The Farm was established in May 2003, when the Project’s first group of student interns cleared dying hemlock trees, poison ivy, shrubs, and weeds from a forgotten corner of Farnam Gardens. Today, it is a lush, productive, organic farm that produces hundreds of varieties of vegetables, fruits, herbs, and flowers. In growing, distributing, and eating this bounty, volunteers learn about sustainability first hand. The Yale Farm seeks to model focused, efficient, and sustainable practices that are economically viable and ecologically sound. It produces beautiful, abundant, and delicious food while engaging in agricultural practices that can be continued indefinitely without causing degradation to the biological systems on which they rely.
The Yale Farm provides a place where students, faculty, staff, and New Haven community members can come together to learn about the connection between land and food. The Farm, a 15-minute walk north of the Old Campus, hosts workshops, seminars, volunteer workdays, and tours for local schools. Working in this four-season market garden teaches the principles of sustainability and the practices of sustainable agriculture.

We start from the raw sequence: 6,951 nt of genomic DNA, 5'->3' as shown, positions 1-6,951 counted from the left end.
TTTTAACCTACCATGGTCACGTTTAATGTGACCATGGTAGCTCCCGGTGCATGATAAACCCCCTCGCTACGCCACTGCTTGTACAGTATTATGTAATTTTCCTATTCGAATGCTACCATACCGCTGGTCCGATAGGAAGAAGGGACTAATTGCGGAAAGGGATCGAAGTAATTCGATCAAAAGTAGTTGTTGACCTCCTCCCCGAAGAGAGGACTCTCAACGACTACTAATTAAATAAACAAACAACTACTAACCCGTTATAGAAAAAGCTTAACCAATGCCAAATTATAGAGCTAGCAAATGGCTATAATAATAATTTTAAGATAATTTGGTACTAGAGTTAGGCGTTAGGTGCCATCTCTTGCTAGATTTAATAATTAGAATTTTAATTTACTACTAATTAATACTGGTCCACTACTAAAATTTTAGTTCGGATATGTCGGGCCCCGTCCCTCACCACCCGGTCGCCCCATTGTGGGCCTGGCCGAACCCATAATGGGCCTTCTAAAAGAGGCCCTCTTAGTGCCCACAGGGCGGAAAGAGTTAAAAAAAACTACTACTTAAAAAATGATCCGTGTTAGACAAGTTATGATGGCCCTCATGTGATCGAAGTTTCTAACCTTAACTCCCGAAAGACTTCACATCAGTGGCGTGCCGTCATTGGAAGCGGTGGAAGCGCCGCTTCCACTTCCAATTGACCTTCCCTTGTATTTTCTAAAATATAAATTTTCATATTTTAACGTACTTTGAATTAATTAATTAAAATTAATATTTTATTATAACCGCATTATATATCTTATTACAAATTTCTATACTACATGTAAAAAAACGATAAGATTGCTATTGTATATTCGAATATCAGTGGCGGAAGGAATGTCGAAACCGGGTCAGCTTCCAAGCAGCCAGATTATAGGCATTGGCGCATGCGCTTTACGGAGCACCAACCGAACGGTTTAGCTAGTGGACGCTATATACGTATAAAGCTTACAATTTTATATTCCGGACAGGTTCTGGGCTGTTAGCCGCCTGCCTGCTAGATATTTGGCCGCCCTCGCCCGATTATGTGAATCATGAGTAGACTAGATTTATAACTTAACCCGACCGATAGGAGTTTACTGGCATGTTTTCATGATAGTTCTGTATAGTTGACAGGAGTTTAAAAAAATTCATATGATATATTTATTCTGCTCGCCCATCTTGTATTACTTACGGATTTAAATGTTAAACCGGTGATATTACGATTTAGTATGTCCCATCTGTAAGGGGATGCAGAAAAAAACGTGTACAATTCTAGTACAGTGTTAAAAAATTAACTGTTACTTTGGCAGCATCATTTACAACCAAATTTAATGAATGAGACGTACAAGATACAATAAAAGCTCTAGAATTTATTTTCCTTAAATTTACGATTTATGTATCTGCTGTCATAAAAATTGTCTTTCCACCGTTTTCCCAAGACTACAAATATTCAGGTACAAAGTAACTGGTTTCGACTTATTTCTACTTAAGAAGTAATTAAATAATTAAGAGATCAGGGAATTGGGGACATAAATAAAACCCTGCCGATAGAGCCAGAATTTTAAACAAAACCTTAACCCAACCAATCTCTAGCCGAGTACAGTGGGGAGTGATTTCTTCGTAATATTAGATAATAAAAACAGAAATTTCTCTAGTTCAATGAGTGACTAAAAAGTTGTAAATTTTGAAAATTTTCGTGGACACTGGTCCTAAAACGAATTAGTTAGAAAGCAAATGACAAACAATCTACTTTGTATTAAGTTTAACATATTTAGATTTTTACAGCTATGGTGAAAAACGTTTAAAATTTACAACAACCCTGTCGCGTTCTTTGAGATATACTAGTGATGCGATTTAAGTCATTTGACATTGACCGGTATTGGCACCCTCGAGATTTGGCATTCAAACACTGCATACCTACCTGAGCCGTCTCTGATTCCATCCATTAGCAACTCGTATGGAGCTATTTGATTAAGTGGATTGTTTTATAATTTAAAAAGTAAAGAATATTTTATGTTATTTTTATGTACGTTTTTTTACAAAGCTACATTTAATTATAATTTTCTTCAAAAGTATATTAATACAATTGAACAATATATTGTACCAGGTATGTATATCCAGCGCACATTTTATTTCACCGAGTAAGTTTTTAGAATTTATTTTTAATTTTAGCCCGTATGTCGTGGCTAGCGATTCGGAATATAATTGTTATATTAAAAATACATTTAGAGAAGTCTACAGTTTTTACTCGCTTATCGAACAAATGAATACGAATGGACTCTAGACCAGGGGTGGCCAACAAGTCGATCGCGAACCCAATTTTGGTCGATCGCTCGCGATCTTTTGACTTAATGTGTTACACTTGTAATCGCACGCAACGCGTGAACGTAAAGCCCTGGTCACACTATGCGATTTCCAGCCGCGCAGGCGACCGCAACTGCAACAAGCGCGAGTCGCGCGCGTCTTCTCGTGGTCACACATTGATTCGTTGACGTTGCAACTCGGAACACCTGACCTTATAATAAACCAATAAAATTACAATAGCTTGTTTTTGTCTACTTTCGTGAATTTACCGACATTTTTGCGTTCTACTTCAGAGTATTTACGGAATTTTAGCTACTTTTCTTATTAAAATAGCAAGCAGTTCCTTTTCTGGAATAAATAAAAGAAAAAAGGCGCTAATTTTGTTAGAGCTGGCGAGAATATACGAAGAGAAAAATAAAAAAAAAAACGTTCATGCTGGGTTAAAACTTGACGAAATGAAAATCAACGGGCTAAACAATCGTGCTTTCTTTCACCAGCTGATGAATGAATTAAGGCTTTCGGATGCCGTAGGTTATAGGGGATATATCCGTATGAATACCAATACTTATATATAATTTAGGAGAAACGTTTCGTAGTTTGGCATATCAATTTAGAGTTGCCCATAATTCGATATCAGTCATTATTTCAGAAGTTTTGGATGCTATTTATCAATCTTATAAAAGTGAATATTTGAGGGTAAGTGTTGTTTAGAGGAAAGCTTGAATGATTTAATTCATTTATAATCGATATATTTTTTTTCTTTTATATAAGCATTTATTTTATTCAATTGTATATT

Throughout the school year, the Farm hosts weekly volunteer workdays from 1:00pm to 5:00pm on Tuesdays, Fridays, and Sundays; in the spring and fall, we end the day with pizza from our hearth oven on Fridays. Yale professors from several departments use the Farm as a resource in their coursework, and teachers from New Haven schools bring their classes to the farm for lessons in ecology, science, and food production. Each summer, six undergraduate interns spend their summer working the land and learning about the connections among sustainability, food and agriculture. And every spring and autumn, new students gather around the hearth oven to share pizza during Bulldog Days and before leaving on pre-orientation trips in the fall.
Crops are grown throughout the year; hardy greens spend the winter months in unheated greenhouses. The harvest is given to volunteers, cooked on-site, donated to hunger relief partners in the community or sold to local restaurants or at CitySeed’s Wooster Square Farmers’ Market.